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Capitalism’s Theologian

By From the November 2013 issue

Writing from Left to Right: My Journey From Liberal to ConservativeBy Michael Novak(Image, 336 pages, $24) MICHAEL NOVAK IS one of the great public theologians of the last half-century, and his new memoir, Writing From Left to Right: My Journey From Liberal to Conservative, illustrates why. Born in 1933 to a Slovak family in flood-famous Johnstown, Pennsylvania, Novak witnessed the last century’s great political disasters. His earliest such memory is of Germany’s 1939 invasion of Poland.  As an Eastern European and a Catholic, Novak viscerally felt the totalitarian horrors that brutalized his ancestral land. And he would deeply identify with, and come to know, his fellow Slav, Pope John Paul II. Novak ideologically pivoted right when the mainstream Left lost interest in robustly defending democratic order. In the 1980s he pioneered a spiritual defense of democratic capitalism that morally explained the resurgent success of America and Britain under Reagan and Thatcher, both of whom credited Novak’s insights.
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Who’s The Hippest of Them All?

By From the November 2013 issue

What Jefferson Read, Ike Watched, and Obama Tweeted: 200 Years of Popular Culture in the White HouseBy Tevi Troy(Regnery, 416 pages, $18.95) HOW AWESOME CAN you get? The morning announcers on WTOP, Washington’s all-news station, couldn’t get over it. Bill Clinton and Bono had appeared on the same stage the day before and, as the show’s teaser put it, the President and the Rock Star were sometimes difficult to tell apart. Bono, it seems, started it by doing his impression of Mr. Clinton’s raspy and much-imitated voice. But then, to the delight of the delirious crowd, Mr. Clinton returned the favor by doing an equally recognizable impression of Bono. “They make fun of each other because they’re friends,” said one of the announcers. “That’s awesome!” said the other.
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Knowing All The Way

By From the November 2013 issue

Knowledge and Power: The Information Theory of Capitalism and How It Is Revolutionizing Our WorldBy George Gilder(Regnery, 400 pages, $27.95)
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Reader’s Digestion

By From the October 2013 issue

Steal the Menu: A Memoir of Forty Years in FoodBy Raymond Sokolov(Knopf, 242 pages, $25.95) LET US BEGIN with a happy ending. On the last page of his engaging and appetizing food memoir, author Raymond Sokolov sounds a note of culinary optimism. Having noted that 40 years ago there was “no first-rate American cheese, no radicchio, no world-class restaurant, no fresh foie gras, no Sichuan food and no top chef of native birth,” he concludes: At the beginning of my eighth decade, I take comfort from two great leaps forward in human life. As a passionate reader and writer, I exult in the scientific advances that have given me the computer and the Internet. As a physical creature chained to a wasting body, I look back with pride on the progress we have made in feeding ourselves and rejoice to think of the even better meals that lie ahead.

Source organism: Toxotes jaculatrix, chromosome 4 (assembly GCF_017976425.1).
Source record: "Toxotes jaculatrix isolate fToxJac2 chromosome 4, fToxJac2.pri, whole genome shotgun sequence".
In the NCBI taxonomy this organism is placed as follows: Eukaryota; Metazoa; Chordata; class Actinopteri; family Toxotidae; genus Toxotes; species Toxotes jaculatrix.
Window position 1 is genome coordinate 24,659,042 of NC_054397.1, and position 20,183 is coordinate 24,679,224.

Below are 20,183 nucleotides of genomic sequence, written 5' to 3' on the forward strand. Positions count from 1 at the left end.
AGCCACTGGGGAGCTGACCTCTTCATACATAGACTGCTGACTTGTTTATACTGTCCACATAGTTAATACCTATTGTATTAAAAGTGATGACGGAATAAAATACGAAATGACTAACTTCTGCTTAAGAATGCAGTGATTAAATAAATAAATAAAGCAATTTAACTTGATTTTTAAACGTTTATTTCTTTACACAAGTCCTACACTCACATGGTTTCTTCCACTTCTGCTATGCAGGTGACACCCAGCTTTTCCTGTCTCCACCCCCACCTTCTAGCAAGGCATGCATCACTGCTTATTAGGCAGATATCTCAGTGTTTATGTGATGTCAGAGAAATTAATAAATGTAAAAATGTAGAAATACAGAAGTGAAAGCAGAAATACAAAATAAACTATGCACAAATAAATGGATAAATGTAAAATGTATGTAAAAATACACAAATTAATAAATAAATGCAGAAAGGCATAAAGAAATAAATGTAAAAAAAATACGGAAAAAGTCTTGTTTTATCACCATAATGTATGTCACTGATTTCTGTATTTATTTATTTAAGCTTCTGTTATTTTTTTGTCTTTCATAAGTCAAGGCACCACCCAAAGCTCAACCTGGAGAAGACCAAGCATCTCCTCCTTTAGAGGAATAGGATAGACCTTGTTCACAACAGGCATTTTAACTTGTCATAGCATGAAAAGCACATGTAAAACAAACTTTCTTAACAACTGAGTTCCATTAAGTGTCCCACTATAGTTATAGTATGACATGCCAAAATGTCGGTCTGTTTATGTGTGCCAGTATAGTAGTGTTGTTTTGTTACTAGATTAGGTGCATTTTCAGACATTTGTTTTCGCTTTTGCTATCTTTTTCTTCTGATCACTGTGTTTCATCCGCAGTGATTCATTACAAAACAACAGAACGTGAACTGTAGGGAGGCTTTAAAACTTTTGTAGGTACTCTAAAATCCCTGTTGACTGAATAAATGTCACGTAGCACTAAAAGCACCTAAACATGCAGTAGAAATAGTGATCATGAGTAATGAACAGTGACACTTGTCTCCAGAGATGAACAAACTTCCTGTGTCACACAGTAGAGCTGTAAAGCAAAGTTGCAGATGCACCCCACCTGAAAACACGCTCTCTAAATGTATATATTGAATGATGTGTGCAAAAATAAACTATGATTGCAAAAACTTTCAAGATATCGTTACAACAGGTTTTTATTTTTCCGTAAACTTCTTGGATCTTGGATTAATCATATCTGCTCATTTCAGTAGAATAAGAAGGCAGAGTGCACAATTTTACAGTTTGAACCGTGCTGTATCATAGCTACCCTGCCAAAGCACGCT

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Wagner Through A Blizzard

By From the October 2013 issue

Richard Wagner: A Life In MusicBy Martin Geck(University of Chicago Press, 423 pages, $35) THE JUNE 1980 issue of Esquire asked rhetorically on its cover: “Is anyone in America not writing a screenplay?” Similar queries could be posed about present-day Wagneriana: Is anyone in the world not writing a book on Wagner? According to an oft-quoted statistic, Wagner has inspired more literature than anyone in history save Christ and Napoleon (though if this was ever true, by now Hitler has probably pushed Wagner into fourth place and perhaps Napoleon into third). 
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Artistic Powers

By From the October 2013 issue

Suitable Accommodations: An Autobiographical Story of Family Life: The Letters of J.F. Powers, 1942-1963Edited by Katherine A. Powers(Farrar, Straus and Giroux, 480 pages, $35)
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Looking Through Orwell

By From the October 2013 issue

George Orwell: A Life in LettersSelected and Annotated by Peter Davison(Norton, 542 pages, $35) HOW MUCH OF the real George Orwell can be found in this new collection of letters is an open question. “Good prose,” he once wrote, “is like a window pane.” The good writer, he told us, will strive mightily to efface all artifice from any piece of writing, leaving behind only his gleaming sentences and the thoughts and images of which they are the direct and flawless expression. 
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Looking Through Orwell

By From the October 2013 issue

George Orwell: A Life in Letters
Selected and Annotated by Peter Davison
(Norton, 542 pages, $35)

HOW MUCH OF the real George Orwell can be found in this new collection of letters is an open question. “Good prose,” he once wrote, “is like a window pane.” The good writer, he told us, will strive mightily to efface all artifice from any piece of writing, leaving behind only his gleaming sentences and the thoughts and images of which they are the direct and flawless expression. 

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